Koffee with Kabir

Mumbai based band Kabir Café has been winning hearts with their soulful performances all over the country. Their songs Sunta Nahi Dhun Ki Khabar, Tu Ka Tu and Mat Kar Maaya ko Ahankar are favorites. This weekend they are performing at the Mahindra Kabira Festival in Varanasi, a fest quite apt given that the name of their band is also the festival name.

The five man army takes Kabir’s poetry and converts them into songs. They state that the songs that bring out Kabir's legacy are musically almost as old as the poetry itself.

“Kabir’s poetry has survived over the years through multitudes of folk lineages rendered in different ‘shailies’ (styles) Awadhi, Bhojpuri, Malwi, Rajasthani, Kutchi.

Our guru Padmashri Prahladji Tipanya is our foremost guidance and inspiration, so a lot of our songs have the ‘Malwi’ fabric, over which we weave different genres. Many ask us as to what genre we fit our music, it’s just Neo folk - Kabir Poetry,” states founder member Neeraj Arya, who is also the lead vocalist and rhythm guitarist in the band.

The band also consists of Mukund Ramaswamy (violin), Raman Iyer (mandolin), Viren Solanki (percussion) and Poubuanpou Britto KC (bass guitar).

Arya was influenced by the philosophy of Sant Kabir and started performing verses of Kabir on the streets as a resident of NSPA (Natural Streets for Performing Arts). That’s where he met Mukund Ramaswamy. They jammed together and decided to take their music forward.

The band members left full time jobs to make music as their full time job. “That’s because we choose to connect with Kabir, more as a friend than putting him on a pedestal. We don’t refer to him as a ‘sant’, which connotes someone who needs to be revered and worshipped, but as a very much alive and thriving friend who is always open for dialogue,” says Arya, adding, “The word "cafe" is where the conversation is on an equal platform. So what we believe is we have a musical dialogue with Kabir, with each other, and of course with our audience. We don’t preach, we converse.”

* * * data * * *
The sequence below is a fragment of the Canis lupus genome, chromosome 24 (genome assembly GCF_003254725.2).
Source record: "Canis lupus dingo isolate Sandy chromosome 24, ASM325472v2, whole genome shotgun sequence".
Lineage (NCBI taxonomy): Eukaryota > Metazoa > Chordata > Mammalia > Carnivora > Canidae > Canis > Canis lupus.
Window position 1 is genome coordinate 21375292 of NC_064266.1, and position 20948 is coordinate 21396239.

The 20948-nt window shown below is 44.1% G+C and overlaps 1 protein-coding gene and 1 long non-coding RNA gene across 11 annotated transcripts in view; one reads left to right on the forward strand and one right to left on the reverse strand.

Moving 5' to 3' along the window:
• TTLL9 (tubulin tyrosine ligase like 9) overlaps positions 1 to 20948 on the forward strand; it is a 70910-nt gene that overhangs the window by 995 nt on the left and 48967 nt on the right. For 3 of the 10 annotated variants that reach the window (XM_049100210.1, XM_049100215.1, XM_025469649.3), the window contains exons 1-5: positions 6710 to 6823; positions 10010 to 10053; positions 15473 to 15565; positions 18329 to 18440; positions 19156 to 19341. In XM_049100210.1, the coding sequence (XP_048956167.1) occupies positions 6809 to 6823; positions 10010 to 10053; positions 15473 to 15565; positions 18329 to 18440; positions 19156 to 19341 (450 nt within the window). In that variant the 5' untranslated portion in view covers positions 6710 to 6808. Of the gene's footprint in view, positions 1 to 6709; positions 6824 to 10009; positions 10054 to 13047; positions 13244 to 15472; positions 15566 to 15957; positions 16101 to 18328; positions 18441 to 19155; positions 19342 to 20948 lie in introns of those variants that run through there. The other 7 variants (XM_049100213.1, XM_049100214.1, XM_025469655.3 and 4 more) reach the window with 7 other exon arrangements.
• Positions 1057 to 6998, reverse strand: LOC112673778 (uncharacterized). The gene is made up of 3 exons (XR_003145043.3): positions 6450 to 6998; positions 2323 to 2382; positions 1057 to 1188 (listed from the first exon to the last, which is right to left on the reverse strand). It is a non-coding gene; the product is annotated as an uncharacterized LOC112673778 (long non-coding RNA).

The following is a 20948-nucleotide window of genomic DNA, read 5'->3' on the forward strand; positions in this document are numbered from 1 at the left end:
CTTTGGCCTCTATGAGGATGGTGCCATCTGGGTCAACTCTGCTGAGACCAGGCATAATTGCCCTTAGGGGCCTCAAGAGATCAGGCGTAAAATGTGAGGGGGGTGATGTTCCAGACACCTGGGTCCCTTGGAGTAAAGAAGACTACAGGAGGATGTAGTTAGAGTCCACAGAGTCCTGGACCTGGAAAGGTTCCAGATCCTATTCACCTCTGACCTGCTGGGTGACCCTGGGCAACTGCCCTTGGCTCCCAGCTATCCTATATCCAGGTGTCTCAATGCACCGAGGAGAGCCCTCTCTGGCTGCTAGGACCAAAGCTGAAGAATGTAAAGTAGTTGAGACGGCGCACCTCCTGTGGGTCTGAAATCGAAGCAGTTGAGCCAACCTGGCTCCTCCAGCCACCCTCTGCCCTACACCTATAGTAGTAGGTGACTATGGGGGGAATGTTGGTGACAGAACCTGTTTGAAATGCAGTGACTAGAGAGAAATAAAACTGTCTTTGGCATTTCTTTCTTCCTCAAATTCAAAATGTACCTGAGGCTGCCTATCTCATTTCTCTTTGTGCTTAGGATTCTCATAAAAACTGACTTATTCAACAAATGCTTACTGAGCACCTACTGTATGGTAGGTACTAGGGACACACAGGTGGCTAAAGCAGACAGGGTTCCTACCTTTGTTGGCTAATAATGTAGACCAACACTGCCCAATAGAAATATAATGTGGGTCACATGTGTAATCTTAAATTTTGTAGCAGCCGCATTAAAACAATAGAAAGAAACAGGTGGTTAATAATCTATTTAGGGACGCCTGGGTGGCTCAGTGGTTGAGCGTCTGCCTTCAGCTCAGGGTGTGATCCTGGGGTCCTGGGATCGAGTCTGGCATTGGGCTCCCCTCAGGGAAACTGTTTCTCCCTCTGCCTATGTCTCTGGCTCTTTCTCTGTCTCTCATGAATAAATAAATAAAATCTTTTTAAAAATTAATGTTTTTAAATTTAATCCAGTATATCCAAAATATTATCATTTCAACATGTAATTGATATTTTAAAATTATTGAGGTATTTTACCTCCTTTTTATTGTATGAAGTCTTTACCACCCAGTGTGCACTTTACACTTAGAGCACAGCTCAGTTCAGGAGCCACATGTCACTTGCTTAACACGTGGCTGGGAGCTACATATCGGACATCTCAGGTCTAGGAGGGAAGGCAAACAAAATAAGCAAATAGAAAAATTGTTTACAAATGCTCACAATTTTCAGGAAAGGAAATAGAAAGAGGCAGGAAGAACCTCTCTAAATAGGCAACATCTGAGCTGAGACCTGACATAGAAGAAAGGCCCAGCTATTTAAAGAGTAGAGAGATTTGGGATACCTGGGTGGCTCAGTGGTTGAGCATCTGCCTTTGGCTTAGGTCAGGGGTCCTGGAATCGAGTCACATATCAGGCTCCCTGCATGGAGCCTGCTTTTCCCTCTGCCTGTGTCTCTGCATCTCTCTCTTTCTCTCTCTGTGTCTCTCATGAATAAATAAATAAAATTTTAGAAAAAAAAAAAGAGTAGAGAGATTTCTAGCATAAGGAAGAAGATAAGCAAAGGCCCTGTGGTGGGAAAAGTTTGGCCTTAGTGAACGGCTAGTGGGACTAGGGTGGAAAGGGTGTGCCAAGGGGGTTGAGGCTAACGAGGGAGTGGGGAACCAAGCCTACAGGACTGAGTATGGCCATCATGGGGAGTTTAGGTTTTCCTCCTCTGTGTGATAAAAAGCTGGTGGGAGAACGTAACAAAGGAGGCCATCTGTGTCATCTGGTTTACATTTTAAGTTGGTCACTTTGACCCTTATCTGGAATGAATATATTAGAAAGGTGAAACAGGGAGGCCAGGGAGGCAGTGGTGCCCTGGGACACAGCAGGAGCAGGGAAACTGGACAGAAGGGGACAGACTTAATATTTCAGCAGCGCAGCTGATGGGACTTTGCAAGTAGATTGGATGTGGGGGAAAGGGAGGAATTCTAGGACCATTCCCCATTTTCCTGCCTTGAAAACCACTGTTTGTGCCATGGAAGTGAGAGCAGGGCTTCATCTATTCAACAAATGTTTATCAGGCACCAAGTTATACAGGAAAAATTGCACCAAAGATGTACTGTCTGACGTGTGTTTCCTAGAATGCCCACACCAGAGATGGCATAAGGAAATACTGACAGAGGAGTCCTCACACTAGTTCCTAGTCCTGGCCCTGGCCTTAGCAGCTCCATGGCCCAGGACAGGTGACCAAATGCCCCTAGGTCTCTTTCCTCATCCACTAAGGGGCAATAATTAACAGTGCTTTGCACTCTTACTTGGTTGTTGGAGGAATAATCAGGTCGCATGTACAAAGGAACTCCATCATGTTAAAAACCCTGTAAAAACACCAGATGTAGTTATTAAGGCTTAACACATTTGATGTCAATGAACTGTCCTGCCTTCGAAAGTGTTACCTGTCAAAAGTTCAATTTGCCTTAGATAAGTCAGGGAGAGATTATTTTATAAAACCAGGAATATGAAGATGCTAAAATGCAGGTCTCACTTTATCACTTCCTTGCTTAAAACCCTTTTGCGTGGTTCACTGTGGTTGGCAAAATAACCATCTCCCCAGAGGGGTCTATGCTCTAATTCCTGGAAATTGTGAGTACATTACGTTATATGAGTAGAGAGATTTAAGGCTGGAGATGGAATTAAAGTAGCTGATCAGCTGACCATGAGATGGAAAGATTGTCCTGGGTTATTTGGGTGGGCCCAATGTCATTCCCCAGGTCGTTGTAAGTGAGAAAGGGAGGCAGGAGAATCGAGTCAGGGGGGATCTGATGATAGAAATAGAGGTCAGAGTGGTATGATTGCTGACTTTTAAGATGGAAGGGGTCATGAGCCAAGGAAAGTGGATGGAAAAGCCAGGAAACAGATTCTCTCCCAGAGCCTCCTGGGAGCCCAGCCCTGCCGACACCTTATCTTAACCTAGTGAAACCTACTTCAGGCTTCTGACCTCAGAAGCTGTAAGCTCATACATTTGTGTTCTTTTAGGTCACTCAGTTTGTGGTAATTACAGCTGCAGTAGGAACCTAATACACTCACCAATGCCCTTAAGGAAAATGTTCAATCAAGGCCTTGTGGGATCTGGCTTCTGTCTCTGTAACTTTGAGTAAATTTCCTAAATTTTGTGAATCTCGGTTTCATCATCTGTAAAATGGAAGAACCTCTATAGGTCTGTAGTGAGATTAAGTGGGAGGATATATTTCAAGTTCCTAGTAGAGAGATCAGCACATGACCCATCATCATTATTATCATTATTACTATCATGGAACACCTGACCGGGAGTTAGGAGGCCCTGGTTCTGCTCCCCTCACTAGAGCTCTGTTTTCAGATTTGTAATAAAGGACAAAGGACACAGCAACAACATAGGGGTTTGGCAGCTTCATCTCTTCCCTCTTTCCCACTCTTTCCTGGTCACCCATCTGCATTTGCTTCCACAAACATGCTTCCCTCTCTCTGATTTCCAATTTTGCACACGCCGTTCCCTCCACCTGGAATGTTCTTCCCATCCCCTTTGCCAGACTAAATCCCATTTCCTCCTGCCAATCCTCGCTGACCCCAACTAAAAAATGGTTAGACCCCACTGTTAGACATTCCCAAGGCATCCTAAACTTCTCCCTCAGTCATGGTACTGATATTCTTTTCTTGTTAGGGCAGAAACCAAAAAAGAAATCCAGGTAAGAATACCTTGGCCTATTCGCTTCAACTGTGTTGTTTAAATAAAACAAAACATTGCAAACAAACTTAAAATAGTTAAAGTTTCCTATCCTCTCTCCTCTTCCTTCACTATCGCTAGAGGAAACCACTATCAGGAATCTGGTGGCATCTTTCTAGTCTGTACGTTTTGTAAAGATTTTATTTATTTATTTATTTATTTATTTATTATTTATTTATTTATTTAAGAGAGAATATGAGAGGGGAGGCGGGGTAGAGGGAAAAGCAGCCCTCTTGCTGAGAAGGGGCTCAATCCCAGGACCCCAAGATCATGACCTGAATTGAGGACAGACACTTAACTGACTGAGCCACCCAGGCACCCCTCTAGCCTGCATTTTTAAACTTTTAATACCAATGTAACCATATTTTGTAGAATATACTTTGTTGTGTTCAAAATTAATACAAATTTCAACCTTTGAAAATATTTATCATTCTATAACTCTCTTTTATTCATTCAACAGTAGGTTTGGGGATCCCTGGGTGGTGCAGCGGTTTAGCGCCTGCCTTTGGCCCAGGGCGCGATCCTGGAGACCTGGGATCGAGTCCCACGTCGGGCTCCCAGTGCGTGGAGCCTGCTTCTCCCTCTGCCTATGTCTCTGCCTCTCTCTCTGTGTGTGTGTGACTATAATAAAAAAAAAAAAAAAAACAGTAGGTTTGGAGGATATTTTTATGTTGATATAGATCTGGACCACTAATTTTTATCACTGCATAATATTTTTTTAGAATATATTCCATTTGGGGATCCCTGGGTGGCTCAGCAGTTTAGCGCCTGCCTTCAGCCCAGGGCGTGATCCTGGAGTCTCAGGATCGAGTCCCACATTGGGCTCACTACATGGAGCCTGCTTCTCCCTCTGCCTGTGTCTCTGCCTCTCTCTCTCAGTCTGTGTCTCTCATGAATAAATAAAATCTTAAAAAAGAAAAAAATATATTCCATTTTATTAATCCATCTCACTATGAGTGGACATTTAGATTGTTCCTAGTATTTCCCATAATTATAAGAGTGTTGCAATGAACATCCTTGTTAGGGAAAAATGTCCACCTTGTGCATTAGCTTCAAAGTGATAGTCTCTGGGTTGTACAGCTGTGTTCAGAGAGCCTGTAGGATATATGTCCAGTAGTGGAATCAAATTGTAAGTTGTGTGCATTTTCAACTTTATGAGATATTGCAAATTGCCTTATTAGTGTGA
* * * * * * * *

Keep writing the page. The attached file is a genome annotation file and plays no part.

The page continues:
All this conversation about Kabir leads to the formation of the band that goes back to when Arya first heard of Kabir when he was a part of a screening of the documentary on Kabir Folk Music ‘hadh anhadh’ by Shabnam Virmani (Kabir Project).

“It triggered something in me and the folk legends shown in the film, namely Padmashri Prahlad Singh Tipanya and Mir Mukhtiyar Ali inspired me to render Kabir poetry using the guitar. Performing in small circles in Delhi, I travelled to the Malwa Kabir Yatra, celebration of Kabir folk music in the interiors of Madhya Pradesh, and met and spent time with Prahladji.

Much later, I came to Mumbai towards 2012 after returning from a filmmaking course in Madison, Wisconsin where I met the rest of the band, I told them about my passion for Kabir poetry. The rest of us instantly connected with the idea”.

“We think it’s more of a subconscious change in us, than consciously having to abide by Kabir at all times just because we sing his songs,” chips in Raman. “Kabir in some way has opened us up more towards people and has led us to look within before talking about the wrongs outside.

We all surely feel a change in us, which can’t entirely be described accurately. And there's music. The more time you spend with Kabir poetry and with music, one would surely have developed some kind of a positive change.”

Recently the band took on a new tangent. To commemorate six years of existence, the band interwove their set adding theatre to their music with a small skit Waiting for Kabir at a farm in Khopoli. The music was grander, had dancers, and also had band member Raman playing a role in the play.

So far the band has been blessed. They have performed close to 1000 shows across eight countries in the last four years, released two albums, done a bit of Bollywood, all this without the support of any record label.

“The audience considers us as messiahs who are keeping Kabir alive for today’s generation. But Kabir has survived for 700 years and survived well. He is the message, we are simply the medium,” concludes Arya.